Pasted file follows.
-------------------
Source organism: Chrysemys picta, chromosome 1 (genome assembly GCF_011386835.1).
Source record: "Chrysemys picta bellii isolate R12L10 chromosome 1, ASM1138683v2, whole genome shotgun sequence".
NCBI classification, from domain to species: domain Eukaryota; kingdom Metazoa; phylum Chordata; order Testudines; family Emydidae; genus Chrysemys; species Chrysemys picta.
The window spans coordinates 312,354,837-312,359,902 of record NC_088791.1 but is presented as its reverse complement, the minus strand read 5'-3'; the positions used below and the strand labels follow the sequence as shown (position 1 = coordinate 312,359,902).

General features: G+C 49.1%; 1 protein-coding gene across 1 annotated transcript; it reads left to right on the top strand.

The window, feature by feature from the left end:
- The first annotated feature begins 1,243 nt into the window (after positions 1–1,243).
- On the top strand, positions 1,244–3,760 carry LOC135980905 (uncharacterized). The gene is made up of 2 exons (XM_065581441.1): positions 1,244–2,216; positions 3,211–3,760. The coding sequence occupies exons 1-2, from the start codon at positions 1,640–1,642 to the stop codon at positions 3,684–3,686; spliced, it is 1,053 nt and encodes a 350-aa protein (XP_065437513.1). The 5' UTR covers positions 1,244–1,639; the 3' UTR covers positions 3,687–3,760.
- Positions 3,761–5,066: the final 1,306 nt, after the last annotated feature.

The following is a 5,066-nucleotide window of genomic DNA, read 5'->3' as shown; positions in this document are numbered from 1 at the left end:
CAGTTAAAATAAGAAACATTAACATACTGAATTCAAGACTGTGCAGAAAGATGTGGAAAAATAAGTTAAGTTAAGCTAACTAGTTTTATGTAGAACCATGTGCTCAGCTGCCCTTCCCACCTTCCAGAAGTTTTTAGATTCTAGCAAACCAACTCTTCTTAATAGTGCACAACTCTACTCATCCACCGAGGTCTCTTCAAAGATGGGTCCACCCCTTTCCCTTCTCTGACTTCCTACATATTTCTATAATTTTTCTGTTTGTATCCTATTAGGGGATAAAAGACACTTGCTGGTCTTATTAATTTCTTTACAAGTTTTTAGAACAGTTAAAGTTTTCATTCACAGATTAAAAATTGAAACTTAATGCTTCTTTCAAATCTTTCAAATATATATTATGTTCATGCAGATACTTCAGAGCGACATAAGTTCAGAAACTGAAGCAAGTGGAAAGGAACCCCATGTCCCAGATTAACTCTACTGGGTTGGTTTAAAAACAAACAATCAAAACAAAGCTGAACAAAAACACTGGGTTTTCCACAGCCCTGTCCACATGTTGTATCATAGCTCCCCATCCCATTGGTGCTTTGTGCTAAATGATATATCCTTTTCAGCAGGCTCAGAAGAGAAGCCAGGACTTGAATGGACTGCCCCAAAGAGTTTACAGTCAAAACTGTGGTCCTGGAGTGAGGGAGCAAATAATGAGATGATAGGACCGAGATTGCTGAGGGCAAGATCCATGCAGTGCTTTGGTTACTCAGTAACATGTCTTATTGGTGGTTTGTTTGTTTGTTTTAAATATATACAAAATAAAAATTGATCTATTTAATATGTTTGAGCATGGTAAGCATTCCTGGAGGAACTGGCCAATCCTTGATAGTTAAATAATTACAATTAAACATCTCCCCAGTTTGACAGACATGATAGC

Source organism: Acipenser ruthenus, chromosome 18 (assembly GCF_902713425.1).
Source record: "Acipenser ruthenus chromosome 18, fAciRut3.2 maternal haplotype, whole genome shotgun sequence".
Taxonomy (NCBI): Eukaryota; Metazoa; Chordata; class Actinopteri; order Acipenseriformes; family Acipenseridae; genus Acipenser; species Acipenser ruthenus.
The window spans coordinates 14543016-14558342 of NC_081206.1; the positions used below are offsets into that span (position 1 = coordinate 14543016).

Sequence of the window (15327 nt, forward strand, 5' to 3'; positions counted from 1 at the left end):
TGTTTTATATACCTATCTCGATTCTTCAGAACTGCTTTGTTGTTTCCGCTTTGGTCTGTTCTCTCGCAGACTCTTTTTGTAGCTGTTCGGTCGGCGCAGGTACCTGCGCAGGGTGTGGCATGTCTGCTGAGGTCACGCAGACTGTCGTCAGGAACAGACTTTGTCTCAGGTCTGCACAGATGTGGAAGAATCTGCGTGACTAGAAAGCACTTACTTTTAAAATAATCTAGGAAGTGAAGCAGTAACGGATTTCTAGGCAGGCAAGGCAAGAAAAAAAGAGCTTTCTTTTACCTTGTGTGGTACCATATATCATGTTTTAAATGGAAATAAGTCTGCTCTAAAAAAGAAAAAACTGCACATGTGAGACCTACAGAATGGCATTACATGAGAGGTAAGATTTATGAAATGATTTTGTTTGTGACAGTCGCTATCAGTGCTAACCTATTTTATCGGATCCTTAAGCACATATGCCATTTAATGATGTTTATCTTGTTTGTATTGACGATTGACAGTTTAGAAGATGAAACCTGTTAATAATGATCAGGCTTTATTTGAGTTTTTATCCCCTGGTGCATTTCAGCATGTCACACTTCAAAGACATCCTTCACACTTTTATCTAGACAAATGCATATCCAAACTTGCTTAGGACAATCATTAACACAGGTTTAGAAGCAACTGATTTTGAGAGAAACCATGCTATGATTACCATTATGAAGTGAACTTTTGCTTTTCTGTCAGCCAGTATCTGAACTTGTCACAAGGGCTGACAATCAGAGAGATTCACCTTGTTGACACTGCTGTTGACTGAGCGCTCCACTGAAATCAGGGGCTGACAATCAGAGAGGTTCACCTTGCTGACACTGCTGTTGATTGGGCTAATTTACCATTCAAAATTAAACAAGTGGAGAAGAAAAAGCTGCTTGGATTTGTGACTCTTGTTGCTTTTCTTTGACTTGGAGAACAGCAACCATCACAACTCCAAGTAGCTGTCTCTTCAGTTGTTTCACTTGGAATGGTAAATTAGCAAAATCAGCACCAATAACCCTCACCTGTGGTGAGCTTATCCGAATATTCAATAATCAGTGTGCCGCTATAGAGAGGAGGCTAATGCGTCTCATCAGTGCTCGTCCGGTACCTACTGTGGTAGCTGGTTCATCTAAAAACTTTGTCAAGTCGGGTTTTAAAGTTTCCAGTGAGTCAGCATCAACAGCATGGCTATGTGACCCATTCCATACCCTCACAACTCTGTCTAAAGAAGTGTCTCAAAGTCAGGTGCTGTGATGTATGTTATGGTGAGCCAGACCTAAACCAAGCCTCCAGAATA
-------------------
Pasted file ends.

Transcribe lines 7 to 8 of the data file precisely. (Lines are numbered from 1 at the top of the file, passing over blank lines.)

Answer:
- The first annotated feature begins 1,243 nt into the window (after positions 1–1,243).
- On the top strand, positions 1,244–3,760 carry LOC135980905 (uncharacterized). The gene is made up of 2 exons (XM_065581441.1): positions 1,244–2,216; positions 3,211–3,760. The coding sequence occupies exons 1-2, from the start codon at positions 1,640–1,642 to the stop codon at positions 3,684–3,686; spliced, it is 1,053 nt and encodes a 350-aa protein (XP_065437513.1). The 5' UTR covers positions 1,244–1,639; the 3' UTR covers positions 3,687–3,760.